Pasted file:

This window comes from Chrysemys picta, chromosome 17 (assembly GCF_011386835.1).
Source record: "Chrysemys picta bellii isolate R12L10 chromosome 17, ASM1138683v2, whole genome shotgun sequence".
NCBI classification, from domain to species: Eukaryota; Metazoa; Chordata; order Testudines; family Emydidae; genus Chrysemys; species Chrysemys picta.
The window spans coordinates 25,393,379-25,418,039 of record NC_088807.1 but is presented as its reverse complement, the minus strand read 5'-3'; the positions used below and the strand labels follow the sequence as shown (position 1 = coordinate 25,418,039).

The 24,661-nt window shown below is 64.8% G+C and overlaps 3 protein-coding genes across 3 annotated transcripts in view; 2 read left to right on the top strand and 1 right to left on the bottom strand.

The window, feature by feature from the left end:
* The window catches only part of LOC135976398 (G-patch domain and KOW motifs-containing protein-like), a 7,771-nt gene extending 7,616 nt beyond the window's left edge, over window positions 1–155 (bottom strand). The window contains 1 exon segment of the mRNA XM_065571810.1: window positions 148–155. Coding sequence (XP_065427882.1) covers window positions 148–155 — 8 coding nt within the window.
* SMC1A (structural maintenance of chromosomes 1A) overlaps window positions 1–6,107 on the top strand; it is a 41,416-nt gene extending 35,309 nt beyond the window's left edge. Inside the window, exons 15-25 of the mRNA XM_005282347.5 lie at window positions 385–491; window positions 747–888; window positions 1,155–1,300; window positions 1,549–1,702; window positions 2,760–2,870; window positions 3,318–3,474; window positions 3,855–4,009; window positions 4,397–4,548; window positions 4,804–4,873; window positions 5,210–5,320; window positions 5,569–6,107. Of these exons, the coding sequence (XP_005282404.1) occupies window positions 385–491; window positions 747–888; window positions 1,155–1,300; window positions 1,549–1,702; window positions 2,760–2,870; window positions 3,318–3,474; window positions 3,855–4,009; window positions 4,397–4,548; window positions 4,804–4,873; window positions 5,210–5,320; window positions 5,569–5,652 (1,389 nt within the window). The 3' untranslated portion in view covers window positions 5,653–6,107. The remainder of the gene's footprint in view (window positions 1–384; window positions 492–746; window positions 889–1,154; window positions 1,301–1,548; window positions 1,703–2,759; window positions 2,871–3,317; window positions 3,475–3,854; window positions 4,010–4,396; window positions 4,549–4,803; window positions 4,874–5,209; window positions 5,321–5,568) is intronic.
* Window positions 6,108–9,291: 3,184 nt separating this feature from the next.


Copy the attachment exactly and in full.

This window comes from Chrysemys picta, chromosome 17 (assembly GCF_011386835.1).
Source record: "Chrysemys picta bellii isolate R12L10 chromosome 17, ASM1138683v2, whole genome shotgun sequence".
NCBI classification, from domain to species: Eukaryota; Metazoa; Chordata; order Testudines; family Emydidae; genus Chrysemys; species Chrysemys picta.
The window spans coordinates 25,393,379-25,418,039 of record NC_088807.1 but is presented as its reverse complement, the minus strand read 5'-3'; the positions used below and the strand labels follow the sequence as shown (position 1 = coordinate 25,418,039).

The 24,661-nt window shown below is 64.8% G+C and overlaps 3 protein-coding genes across 3 annotated transcripts in view; 2 read left to right on the top strand and 1 right to left on the bottom strand.

The window, feature by feature from the left end:
* The window catches only part of LOC135976398 (G-patch domain and KOW motifs-containing protein-like), a 7,771-nt gene extending 7,616 nt beyond the window's left edge, over window positions 1–155 (bottom strand). The window contains 1 exon segment of the mRNA XM_065571810.1: window positions 148–155. Coding sequence (XP_065427882.1) covers window positions 148–155 — 8 coding nt within the window.
* SMC1A (structural maintenance of chromosomes 1A) overlaps window positions 1–6,107 on the top strand; it is a 41,416-nt gene extending 35,309 nt beyond the window's left edge. Inside the window, exons 15-25 of the mRNA XM_005282347.5 lie at window positions 385–491; window positions 747–888; window positions 1,155–1,300; window positions 1,549–1,702; window positions 2,760–2,870; window positions 3,318–3,474; window positions 3,855–4,009; window positions 4,397–4,548; window positions 4,804–4,873; window positions 5,210–5,320; window positions 5,569–6,107. Of these exons, the coding sequence (XP_005282404.1) occupies window positions 385–491; window positions 747–888; window positions 1,155–1,300; window positions 1,549–1,702; window positions 2,760–2,870; window positions 3,318–3,474; window positions 3,855–4,009; window positions 4,397–4,548; window positions 4,804–4,873; window positions 5,210–5,320; window positions 5,569–5,652 (1,389 nt within the window). The 3' untranslated portion in view covers window positions 5,653–6,107. The remainder of the gene's footprint in view (window positions 1–384; window positions 492–746; window positions 889–1,154; window positions 1,301–1,548; window positions 1,703–2,759; window positions 2,871–3,317; window positions 3,475–3,854; window positions 4,010–4,396; window positions 4,549–4,803; window positions 4,874–5,209; window positions 5,321–5,568) is intronic.
* Window positions 6,108–9,291: 3,184 nt separating this feature from the next.